Each of the 53 towns is independent with its own religion modeled after some aspect of Elder Race history or literature, though there is an agreed upon intertownal standard stating that no elder race religions shall be revived, and that no town shall pass judgment on the validity of another town’s religion, lest their own religion be called into question. Only the ruler of a town may determine if a religion has proved itself a failure. And at such a point both the religion and the town that supported it are destroyed, never to be revived – a fate which had befallen a town called Ashbury in the past, and which will befall several other towns during the course of our story.
The Cygnesian species seems to have an overwhelming passion for basing its religions on elder race literature and entertainment, producing towns with names like Oz, Cair Paravel, Camelot, Phaze, Webberton, Adamsdown, Rockville and many others.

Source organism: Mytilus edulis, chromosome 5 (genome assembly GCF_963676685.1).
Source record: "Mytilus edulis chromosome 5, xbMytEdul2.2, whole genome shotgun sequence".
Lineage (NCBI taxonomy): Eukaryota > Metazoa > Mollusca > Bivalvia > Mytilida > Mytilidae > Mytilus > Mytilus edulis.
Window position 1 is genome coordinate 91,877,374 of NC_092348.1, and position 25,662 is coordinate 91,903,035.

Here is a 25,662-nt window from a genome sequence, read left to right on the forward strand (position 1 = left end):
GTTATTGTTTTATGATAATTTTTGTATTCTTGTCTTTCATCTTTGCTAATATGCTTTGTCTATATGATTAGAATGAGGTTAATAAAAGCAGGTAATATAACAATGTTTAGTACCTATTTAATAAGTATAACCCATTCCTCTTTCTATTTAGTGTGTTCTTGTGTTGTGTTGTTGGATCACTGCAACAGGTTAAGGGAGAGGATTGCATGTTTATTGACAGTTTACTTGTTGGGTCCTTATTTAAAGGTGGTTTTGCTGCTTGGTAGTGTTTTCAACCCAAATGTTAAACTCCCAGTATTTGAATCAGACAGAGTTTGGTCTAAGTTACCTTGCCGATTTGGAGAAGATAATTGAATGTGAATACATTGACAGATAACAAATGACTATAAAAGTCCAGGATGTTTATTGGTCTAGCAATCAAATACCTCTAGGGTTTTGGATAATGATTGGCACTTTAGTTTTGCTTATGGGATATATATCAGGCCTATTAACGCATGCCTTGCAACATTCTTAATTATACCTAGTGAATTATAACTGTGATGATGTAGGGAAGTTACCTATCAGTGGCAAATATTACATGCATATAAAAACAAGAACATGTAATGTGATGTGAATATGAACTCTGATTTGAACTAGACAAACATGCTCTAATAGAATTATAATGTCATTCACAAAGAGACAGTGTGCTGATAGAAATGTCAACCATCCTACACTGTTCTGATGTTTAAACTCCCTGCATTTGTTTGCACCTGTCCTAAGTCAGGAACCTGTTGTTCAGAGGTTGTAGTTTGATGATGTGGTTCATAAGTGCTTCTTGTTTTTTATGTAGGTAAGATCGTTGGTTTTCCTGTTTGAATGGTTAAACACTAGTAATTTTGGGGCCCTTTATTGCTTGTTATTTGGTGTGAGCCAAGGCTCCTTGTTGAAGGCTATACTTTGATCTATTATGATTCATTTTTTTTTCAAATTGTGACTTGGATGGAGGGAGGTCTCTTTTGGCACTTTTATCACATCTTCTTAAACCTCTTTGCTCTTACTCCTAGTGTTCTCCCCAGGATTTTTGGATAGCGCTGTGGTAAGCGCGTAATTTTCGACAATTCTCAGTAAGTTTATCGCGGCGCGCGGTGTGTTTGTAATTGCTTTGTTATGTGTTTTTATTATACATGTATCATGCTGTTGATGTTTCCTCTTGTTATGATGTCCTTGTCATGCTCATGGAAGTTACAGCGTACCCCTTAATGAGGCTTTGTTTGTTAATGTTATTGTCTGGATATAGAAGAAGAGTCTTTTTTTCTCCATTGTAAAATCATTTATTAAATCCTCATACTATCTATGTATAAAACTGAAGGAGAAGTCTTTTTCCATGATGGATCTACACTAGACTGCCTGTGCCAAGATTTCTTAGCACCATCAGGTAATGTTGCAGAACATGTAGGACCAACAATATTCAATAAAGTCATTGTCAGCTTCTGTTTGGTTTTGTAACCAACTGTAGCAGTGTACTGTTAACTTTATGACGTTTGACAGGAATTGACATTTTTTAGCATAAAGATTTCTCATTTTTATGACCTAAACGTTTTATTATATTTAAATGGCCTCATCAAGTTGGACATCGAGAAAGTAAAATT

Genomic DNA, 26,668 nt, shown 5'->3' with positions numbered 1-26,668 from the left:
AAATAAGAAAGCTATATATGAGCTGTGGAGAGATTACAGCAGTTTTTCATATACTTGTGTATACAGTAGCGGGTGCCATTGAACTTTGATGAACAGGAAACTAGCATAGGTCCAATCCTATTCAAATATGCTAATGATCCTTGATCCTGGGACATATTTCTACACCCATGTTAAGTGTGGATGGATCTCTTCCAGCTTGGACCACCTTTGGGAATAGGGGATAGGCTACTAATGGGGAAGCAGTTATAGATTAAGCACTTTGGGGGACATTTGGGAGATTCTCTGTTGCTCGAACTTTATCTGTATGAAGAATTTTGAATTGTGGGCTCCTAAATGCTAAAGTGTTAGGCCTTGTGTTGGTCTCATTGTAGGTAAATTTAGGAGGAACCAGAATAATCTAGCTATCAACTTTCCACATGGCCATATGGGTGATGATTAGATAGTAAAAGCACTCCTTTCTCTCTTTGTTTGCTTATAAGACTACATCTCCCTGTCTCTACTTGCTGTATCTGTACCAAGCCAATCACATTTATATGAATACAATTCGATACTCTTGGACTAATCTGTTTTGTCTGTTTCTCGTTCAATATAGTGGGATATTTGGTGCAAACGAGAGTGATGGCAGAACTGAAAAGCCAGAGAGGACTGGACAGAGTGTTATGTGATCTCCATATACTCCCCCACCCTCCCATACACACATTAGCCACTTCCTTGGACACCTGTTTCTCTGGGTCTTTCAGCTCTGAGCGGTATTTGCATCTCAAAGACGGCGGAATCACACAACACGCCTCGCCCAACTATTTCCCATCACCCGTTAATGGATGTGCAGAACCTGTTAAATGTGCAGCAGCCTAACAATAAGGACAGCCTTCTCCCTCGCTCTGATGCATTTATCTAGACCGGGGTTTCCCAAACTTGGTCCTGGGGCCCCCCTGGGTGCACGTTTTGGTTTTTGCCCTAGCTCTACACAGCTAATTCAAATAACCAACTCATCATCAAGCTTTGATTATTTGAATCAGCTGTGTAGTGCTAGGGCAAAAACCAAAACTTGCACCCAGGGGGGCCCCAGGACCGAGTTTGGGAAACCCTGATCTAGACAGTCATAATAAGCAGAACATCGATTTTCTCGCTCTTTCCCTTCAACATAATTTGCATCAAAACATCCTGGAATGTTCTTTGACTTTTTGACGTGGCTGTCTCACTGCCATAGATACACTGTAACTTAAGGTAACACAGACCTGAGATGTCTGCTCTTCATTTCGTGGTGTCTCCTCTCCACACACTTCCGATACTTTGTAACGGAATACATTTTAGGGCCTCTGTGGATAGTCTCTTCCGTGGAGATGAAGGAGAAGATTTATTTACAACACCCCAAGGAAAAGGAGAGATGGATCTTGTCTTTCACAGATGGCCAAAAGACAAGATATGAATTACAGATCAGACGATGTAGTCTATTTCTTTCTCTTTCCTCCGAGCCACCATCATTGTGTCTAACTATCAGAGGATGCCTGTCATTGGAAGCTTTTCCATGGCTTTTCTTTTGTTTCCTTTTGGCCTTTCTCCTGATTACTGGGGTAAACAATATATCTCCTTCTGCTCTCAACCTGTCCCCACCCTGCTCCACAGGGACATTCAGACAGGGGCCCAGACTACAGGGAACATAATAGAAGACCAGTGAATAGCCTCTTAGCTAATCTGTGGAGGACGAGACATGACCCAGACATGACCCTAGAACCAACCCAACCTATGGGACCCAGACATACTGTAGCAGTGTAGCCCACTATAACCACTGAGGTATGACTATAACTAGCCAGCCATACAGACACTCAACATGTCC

Surprisingly these religions often prove quite successful. Because of this, belief in magic is quite common on planet Cygnus, in contrast to a number of science based towns. Thus world belief does not work as hard against magic as it would on an entirely scientific planet, but it does limit the practice of legitimate magic to very well trained practitioners.
The Author has had the Rush song "Cygnus X-1" in mind since the early 80's, long before the character of Christine James was being called Christine. In fact, long before any bipedal anthropomorphic or time travel stories were planned. As long as the character that would become Christine has been around, she has had that star pattern over her front door without The Author having any idea what significance it would have to the series.
Over the decades more parallels to the Rush Cygnus compositions fell into place, though they remain mostly in the background. What is seen on the planet Cygnus are not these parallels, but rather the result of them - what happened after and as a result of Rael destroying the blinded Rocinantè by piloting her into the black hole of Cygnus X-1.